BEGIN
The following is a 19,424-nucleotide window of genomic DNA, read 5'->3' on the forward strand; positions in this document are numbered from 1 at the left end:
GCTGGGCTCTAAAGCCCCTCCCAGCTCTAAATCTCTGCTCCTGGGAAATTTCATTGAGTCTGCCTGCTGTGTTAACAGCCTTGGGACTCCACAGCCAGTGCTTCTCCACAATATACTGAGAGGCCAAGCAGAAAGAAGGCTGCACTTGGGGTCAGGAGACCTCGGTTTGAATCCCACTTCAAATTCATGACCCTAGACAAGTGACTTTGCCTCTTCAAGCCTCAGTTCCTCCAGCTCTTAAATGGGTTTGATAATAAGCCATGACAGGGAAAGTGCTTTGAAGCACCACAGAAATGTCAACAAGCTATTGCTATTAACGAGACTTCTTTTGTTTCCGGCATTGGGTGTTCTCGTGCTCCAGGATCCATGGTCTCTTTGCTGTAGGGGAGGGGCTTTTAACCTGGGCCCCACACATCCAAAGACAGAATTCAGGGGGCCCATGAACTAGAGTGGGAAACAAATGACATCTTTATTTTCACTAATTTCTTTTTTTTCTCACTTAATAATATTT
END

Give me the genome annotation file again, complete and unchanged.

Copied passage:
The following is a 19,424-nucleotide window of genomic DNA, read 5'->3' on the forward strand; positions in this document are numbered from 1 at the left end:
GCTGGGCTCTAAAGCCCCTCCCAGCTCTAAATCTCTGCTCCTGGGAAATTTCATTGAGTCTGCCTGCTGTGTTAACAGCCTTGGGACTCCACAGCCAGTGCTTCTCCACAATATACTGAGAGGCCAAGCAGAAAGAAGGCTGCACTTGGGGTCAGGAGACCTCGGTTTGAATCCCACTTCAAATTCATGACCCTAGACAAGTGACTTTGCCTCTTCAAGCCTCAGTTCCTCCAGCTCTTAAATGGGTTTGATAATAAGCCATGACAGGGAAAGTGCTTTGAAGCACCACAGAAATGTCAACAAGCTATTGCTATTAACGAGACTTCTTTTGTTTCCGGCATTGGGTGTTCTCGTGCTCCAGGATCCATGGTCTCTTTGCTGTAGGGGAGGGGCTTTTAACCTGGGCCCCACACATCCAAAGACAGAATTCAGGGGGCCCATGAACTAGAGTGGGAAACAAATGACATCTTTATTTTCACTAATTTCTTTTTTTTCTCACTTAATAATATTT